Windup leads to characteristics of central sensitization

Saint Catherine University, Minneapolis, Minnesota, United States
Pain (Impact Factor: 5.21). 02/1999; 79(1):75-82. DOI: 10.1016/S0304-3959(98)00154-7
Source: PubMed


Central sensitization refers to enhanced excitability of dorsal horn neurons and is characterized by increased spontaneous activity, enlarged receptive field (RF) areas, and an increase in responses evoked by large and small caliber primary afferent fibers. Sensitization of dorsal horn neurons often occurs following tissue injury and inflammation and is believed to contribute to hyperalgesia. Windup refers to the progressive increase in the magnitude of C-fiber evoked responses of dorsal horn neurons produced by repetitive activation of C-fibers. In the present study, we tested the hypothesis that windup leads to central sensitization. Recordings were made from rat nociceptive dorsal horn neurons classed as wide dynamic range. Windup was produced by conditioning stimuli in a train of 12 electrical pulses (0.5 ms duration) applied to the RF at intensities three times the threshold for excitation of C-fibers and at a frequency of 0.5 Hz. Single electrical stimuli applied outside the RF never evoked responses except when delivered following conditioning stimulation inside the RF, indicating an expansion of the RF following windup. C-Fiber conditioning stimuli applied outside the RF also increased the response evoked by a single stimulus and increased the total number of spikes evoked by a train of electrical stimuli delivered inside the RF. Although both A- and C-fibers were activated, conditioning stimuli did not alter subsequent responses evoked by stimulation of A-fibers. Enhanced responsivity to C-fiber input following windup produced by stimulation inside the RF at a frequency of 0.5 Hz could be maintained for approximately 100 s by stimuli delivered at 0.1 Hz, a frequency that itself cannot produce windup. It is concluded that neuronal events leading to windup also produce some of the classical characteristics of central sensitization including expansion of RFs and enhanced responses to C- but not A-fiber stimulation. Thus, windup may be a useful tool to study mechanisms underlying certain characteristics of central sensitization related to C-fiber activity.

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    • "It is caused by repeated stimulation of peripheral nerve Cfibers , leading to physiological changes, including progressively increased electrical response in the corresponding spinal cord (posterior horn) neurons. Experimentally, WU is often induced by repetitive low-frequency (0.3–5 Hz) electrical stimulation of peripheral C fibers; and could be measured as amplification of flexor reflex withdrawal and enlarged receptive field (Andersen et al., 2004; Andersen et al., 2005; Li et al., 1999; Spaich et al., 2005; Wall and Woolf, 1984). Similar changes are seen in central sensitization, defined (IASP Taxonomy) as increased responsiveness of nociceptive neurons in the central nervous system to their normal or sub-threshold afferent input (Mendell and Wall, 1965; Woolf and Thompson, 1991). "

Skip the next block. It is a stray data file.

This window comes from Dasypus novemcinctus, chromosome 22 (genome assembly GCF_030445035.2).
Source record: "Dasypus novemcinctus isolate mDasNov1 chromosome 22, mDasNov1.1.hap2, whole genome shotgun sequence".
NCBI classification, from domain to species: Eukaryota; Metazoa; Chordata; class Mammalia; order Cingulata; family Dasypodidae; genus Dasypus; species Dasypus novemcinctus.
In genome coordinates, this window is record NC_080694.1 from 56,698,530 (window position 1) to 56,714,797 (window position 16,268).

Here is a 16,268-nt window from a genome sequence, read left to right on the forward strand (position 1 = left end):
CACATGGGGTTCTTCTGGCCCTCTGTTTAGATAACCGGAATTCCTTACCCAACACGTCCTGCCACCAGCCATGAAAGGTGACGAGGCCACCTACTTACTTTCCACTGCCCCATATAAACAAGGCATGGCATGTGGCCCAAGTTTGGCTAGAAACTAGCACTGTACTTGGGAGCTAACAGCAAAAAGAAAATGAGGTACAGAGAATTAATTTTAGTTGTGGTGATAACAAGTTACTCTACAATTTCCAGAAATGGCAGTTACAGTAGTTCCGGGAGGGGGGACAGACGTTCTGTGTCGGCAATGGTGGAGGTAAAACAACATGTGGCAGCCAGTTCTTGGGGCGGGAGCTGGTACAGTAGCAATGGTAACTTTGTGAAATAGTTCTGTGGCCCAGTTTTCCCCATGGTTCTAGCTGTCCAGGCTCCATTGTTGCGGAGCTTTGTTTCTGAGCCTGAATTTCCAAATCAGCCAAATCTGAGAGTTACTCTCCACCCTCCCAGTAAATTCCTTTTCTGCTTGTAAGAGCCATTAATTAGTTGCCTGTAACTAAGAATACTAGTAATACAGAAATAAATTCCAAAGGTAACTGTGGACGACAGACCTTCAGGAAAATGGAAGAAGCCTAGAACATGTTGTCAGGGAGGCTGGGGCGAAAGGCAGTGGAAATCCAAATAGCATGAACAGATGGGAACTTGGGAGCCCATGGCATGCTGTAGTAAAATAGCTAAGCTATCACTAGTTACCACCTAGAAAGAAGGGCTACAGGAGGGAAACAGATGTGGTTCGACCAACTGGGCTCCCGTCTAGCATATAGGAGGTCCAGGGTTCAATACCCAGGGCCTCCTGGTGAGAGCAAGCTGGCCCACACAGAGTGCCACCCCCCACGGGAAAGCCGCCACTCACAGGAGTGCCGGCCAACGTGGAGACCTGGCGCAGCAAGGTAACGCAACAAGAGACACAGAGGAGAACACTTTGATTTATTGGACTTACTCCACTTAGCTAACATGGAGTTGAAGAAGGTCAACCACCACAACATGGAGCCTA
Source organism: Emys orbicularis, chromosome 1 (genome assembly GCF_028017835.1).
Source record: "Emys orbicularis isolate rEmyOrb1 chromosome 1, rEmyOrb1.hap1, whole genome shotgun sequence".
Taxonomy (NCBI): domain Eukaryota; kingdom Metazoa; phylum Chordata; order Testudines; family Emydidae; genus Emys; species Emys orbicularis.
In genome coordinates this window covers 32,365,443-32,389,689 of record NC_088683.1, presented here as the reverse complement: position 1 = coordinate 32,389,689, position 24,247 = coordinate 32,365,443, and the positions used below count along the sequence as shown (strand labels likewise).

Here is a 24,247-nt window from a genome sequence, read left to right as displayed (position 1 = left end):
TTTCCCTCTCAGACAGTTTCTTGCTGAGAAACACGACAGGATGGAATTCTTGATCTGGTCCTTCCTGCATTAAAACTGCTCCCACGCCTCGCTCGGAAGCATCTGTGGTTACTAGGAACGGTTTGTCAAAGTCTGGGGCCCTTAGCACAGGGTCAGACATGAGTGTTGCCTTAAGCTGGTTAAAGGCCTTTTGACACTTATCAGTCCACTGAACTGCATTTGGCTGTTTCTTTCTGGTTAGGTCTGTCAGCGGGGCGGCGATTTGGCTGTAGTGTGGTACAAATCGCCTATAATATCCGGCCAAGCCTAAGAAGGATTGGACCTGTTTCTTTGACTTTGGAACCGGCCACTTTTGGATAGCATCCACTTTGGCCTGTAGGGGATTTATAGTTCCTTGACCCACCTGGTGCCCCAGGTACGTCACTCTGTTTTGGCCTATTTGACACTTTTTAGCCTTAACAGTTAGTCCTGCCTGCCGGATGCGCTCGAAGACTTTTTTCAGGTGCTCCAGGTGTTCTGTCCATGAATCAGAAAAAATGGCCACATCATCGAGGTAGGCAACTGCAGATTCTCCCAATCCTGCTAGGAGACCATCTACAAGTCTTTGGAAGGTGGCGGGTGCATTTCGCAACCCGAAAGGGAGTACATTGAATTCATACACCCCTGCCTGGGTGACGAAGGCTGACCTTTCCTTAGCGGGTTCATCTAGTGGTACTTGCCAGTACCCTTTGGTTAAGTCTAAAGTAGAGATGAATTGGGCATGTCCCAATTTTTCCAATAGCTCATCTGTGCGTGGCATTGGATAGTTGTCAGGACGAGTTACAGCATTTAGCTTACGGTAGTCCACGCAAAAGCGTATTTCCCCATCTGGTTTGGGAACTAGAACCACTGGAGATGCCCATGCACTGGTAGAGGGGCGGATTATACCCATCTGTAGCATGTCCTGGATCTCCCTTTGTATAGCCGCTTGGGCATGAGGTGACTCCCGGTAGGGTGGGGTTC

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    ABSTRACT: Wind-up (WU) is a progressive, frequency-dependent facilitation of spinal cord neurons in response to repetitive nociceptive stimulation of constant intensity. We identified a new WU-associated phenomenon in naïve mice (not exposed to noxious stimulation immediately prior to WU stimulation), which were subjected to a novel experimental protocol composed of three consecutive trains of WU stimulation. The 1st train produced a typical linear 'wind-up' curve as expected following a repeating series of stimuli; in addition, this 1st train sensitized ('primed') the nociceptive system so that the responses to two subsequent trains (inter-train interval of 10min) were significantly amplified compared with the response to the 1st train. We named this augmented response potentiation-of-windup, or "PoW". The PoW phenomenon appears to be centrally mediated, as the augmented response was suppressed by administration of an NMDA receptor antagonist (MK-801) and by cutting the spinal cord. Furthermore, the PoW protocol is accompanied by enhanced pain behavior. The 'priming' effect of the 1st train could be mimicked by exposure to natural noxious stimuli prior to the PoW protocol. Presumably, the PoW phenomenon has not been previously reported due to a procedural reason: typically, WU protocols have been executed in 'primed' rather than naïve animals, i.e., animals exposed to nociceptive stimulation prior to the actual WU recording. Our findings indicate that the PoW paradigm can distinguish between 'naïve' and 'primed' states, suggesting its use as a tool for the assessment of central sensitization.
    Full-text · Article · Oct 2015 · Experimental Neurology